Tuesday, December 16, 2014

Still Alice Review

Still Alice Review
Alzheimer's is a sad disease. I have seen it firsthand in my own family. My grandma on my mother's side of the family had Alzheimer's. Not only was it tough to witness my grandma slowly coming down with the disease, but it was especially hard to watch my mom hurt because of it. There is nothing good about this disease, I can't imagine what it would be like to live with it.
Julianne Moore is an actress I have always loved. No matter what movie, no matter what character, and no matter what genre. It seems she is determined to deliver every single time she is in front of the camera. It doesn't seem to matter if the movie is good or bad, always one of the redeeming qualities of a Julianne Moore movie is Julianne Moore. Any year with a new movie featuring her is something that will peak my interest. In "Still Alice," the new movie where Moore plays a woman struggling with an early onset of Alzheimer's disease, Moore completely outdoes herself.
Alice Howland is a brilliant doctor, and has a wonderful family and an equally wonderful husband (Alec Baldwin). Dr. Howland can help but begin to notice that she seems to forget little things, here and there. Or she'll be giving a lecture at her university then all of sudden forget where she was going, totally blinking out over and over again. She soon learns that she has an early onset of Alzheimer's disease, and how she copes with this disease is the entire movie. As well as how it affects her job, children and husband. Like I said above, its a brilliant showcase for Julianne Moore. What really draws you into the movie is how effortlessly Moore forces us to feel her deterioration. How she slowly transitions to portraying a healthy mind to an ill mind is flawlessly handled. While I still think that Rosamund Pike should take home the Oscar for Lead Actress, Moore is definitely a high contender as well.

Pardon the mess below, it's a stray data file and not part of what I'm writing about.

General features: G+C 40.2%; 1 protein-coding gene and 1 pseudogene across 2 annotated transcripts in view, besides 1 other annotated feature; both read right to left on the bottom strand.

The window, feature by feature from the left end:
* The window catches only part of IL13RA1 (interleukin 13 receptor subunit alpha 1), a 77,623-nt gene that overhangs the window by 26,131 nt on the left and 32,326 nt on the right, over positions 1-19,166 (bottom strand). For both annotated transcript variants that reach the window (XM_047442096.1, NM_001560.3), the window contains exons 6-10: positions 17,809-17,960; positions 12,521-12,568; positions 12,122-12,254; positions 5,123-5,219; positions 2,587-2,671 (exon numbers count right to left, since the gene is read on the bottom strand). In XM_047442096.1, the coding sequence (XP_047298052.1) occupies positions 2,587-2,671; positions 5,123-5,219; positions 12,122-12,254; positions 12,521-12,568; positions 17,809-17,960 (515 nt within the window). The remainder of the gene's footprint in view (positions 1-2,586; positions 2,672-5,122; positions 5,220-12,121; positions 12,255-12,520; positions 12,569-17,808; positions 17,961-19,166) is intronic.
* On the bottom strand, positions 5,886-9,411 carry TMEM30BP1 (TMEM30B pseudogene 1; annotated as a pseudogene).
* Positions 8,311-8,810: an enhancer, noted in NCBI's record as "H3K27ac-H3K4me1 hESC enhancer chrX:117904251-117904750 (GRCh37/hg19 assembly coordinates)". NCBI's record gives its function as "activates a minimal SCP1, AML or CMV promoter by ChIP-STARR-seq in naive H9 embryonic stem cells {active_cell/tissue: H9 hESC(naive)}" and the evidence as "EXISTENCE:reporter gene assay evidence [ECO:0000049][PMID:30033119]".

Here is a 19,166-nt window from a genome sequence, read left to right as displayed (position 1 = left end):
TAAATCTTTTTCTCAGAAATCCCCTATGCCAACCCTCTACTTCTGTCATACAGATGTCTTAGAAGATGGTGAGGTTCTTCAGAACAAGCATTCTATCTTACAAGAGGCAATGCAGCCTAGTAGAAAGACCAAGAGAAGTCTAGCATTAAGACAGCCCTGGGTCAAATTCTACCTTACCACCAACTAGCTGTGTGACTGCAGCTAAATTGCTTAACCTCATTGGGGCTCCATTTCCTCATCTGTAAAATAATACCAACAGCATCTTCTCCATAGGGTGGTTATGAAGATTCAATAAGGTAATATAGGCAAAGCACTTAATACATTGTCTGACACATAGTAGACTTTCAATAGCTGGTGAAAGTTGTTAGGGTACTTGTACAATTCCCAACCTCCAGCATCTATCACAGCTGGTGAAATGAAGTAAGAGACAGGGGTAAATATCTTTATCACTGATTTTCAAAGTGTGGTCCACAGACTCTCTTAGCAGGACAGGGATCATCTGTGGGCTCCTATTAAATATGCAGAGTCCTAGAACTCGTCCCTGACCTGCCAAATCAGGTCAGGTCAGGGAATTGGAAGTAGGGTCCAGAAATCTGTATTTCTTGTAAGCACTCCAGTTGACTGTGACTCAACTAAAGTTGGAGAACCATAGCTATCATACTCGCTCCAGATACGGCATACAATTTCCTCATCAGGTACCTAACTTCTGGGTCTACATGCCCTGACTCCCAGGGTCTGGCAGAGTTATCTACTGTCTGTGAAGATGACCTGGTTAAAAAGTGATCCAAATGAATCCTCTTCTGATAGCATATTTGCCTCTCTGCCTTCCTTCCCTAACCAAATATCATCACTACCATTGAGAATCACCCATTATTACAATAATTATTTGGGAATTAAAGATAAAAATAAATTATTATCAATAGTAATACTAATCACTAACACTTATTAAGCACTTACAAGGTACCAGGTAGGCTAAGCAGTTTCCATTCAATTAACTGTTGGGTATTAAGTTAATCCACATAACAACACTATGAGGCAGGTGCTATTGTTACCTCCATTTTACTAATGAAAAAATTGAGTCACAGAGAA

Alice's children are played by Kate Bosworth, Hunter Parrish and Kristen Stewart, yes that Kristen Stewart. Between this and "Camp X-Ray," Stewart has had a superb year. She also further proves that just because your career begins on a terrible foot, doesn't mean you can't have a moment of redemption. She does piercing work as one of the children proactively being there for her mother. Bosworth and Parrish also portray strong work in the movie. I also have to say that we usually don't get such wounded work from Alec Baldwin, as he plays a man who digs his feet into the battlefield, doing everything he can for his wife. It is truly sincere work, and some of the best acting Baldwin has ever done.
"Still Alice" is a harrowing picture, a truly sad picture, which is anchored by wonderful performances. The performances are what elevate this movie from being bland to good. Looking at it from a script point of view, there is not much going on. We see Alice fall from grace, we see her take her life by the horns, we see how it affects everything around her, and then the movie is over. There is no real narrative moving this thing along, it just feels like scenes and then its over. I am sure that is part of the point from a stylistic point of view. If it were not for the great performances, there would not be much to recommend for this.
I think just for the acting alone, "Still Alice" is worth seeing, and perhaps it will help you forget what else doesn't work about the movie. Its hard to bet against Julianne Moore, and she proves that once again with an ailing performance.

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